Moscow in the 1960s through the eyes of a photographer: what our houses and yards looked like at that time

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In the summer of 1964, American urbanist John William Reps visited the Soviet Union. From that trip there were many photographs of old Moscow, but most of all he fell in love with cozy Moscow courtyards and five-story buildings. We look and remember how our mothers and grandmothers lived!

Since the late 1950s, American historian and urbanist John William Reps has traveled around the world and researched urban planning practices in different cities and countries. Over the years (and he lived to 99 and died in 2020) he has collected an impressive collection of photographs, city plans, aerial photographs taken at different times in 15 countries around the world. He also visited the USSR: the Reps collection, recently digitized by the Cornell University Library, contains many color frames taken during a trip to Moscow in the summer of 1964.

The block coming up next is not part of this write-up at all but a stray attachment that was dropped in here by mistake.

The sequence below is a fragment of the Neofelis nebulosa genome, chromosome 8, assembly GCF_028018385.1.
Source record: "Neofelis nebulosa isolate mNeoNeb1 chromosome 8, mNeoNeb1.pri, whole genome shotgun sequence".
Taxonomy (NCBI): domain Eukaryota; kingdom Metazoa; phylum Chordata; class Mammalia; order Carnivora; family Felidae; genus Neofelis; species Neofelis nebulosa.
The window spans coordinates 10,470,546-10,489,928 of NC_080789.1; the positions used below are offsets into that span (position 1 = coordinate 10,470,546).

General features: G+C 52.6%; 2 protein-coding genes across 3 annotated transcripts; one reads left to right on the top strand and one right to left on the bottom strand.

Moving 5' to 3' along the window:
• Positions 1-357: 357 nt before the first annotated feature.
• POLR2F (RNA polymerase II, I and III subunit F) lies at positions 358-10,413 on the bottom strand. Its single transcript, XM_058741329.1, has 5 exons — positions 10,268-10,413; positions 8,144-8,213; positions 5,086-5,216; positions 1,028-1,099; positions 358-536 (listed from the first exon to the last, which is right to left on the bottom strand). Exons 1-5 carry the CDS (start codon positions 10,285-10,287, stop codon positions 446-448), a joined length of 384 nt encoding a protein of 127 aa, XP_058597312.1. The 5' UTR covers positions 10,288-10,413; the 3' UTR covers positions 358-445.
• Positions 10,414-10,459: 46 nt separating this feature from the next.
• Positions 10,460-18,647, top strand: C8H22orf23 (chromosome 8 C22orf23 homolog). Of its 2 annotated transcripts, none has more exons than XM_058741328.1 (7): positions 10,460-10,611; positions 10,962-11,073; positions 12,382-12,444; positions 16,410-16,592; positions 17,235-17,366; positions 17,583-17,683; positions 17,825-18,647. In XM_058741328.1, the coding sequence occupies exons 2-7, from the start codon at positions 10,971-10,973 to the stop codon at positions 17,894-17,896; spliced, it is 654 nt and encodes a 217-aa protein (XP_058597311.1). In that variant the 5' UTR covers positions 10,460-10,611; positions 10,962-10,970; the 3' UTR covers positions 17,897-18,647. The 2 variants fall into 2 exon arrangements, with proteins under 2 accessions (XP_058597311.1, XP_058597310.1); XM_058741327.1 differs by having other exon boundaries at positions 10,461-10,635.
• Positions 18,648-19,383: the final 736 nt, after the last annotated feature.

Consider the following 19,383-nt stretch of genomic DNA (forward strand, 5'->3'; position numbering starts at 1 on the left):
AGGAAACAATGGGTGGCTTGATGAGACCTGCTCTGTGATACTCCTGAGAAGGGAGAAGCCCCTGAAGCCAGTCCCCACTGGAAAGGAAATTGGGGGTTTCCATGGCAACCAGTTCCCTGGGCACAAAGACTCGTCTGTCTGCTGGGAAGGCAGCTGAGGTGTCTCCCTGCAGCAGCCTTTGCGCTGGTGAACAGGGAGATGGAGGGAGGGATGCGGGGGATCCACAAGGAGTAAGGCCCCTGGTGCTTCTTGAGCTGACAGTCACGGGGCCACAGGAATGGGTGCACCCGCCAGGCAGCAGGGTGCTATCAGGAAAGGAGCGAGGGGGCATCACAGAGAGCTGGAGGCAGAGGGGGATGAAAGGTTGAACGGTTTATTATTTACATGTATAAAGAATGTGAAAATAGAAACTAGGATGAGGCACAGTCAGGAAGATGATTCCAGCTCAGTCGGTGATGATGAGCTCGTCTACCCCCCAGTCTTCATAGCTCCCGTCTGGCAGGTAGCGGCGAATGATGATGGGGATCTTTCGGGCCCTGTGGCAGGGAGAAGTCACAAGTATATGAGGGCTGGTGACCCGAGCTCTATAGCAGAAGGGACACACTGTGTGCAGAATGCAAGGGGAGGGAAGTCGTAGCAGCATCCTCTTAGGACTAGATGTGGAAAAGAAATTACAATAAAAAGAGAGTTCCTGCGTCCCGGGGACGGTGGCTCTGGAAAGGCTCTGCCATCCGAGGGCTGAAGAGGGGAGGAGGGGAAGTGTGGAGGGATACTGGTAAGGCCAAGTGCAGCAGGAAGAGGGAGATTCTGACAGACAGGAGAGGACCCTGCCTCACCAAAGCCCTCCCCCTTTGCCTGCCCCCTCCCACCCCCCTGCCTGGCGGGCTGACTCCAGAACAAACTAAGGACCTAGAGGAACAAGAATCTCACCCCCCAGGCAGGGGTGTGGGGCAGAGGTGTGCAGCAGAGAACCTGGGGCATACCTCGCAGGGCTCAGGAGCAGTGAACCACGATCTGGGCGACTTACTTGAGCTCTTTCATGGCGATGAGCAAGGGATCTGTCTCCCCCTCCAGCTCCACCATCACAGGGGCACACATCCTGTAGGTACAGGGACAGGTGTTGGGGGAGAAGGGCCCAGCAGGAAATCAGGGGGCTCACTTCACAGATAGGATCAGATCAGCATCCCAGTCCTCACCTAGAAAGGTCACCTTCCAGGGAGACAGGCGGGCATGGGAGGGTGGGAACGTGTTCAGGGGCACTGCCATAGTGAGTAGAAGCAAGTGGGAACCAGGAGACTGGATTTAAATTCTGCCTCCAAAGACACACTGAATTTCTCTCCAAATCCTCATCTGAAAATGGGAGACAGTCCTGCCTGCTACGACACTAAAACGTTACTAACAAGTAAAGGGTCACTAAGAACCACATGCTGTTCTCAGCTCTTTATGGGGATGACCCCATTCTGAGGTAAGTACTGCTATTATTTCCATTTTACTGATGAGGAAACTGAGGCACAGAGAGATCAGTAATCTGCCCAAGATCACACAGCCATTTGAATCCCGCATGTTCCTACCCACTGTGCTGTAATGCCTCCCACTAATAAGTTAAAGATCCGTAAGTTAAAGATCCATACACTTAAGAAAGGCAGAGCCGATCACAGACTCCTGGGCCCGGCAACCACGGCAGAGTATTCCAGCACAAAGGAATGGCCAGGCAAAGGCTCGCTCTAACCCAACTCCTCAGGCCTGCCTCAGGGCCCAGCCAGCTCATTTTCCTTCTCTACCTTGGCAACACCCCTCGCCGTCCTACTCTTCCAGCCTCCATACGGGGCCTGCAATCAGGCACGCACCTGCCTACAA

Moscow in the 1960s through the eyes of a photographer: what our houses and yards looked like at that timeMetro station. Guess which one?

Schools, shops, majestic “Stalinka”, metro stations, but most of all, as our colleagues from the MSK1.ru project found out, he fell in love with Soviet five-story buildings and quiet, green Moscow courtyards. And this is not strange: the five-story Khrushchevs, which were originally conceived as a temporary project before the advent of communism in 1980, for many really became dream houses, they were moved from overcrowded communal apartments, wooden barracks and village houses going to be demolished. Let's take a walk along old Moscow with John Reps and see what it looked like in the days of our grandmothers and mothers! ” height=”693″ class=”lazy-image__image _align-top” data-v-64ca9b5a=”1″ />+16

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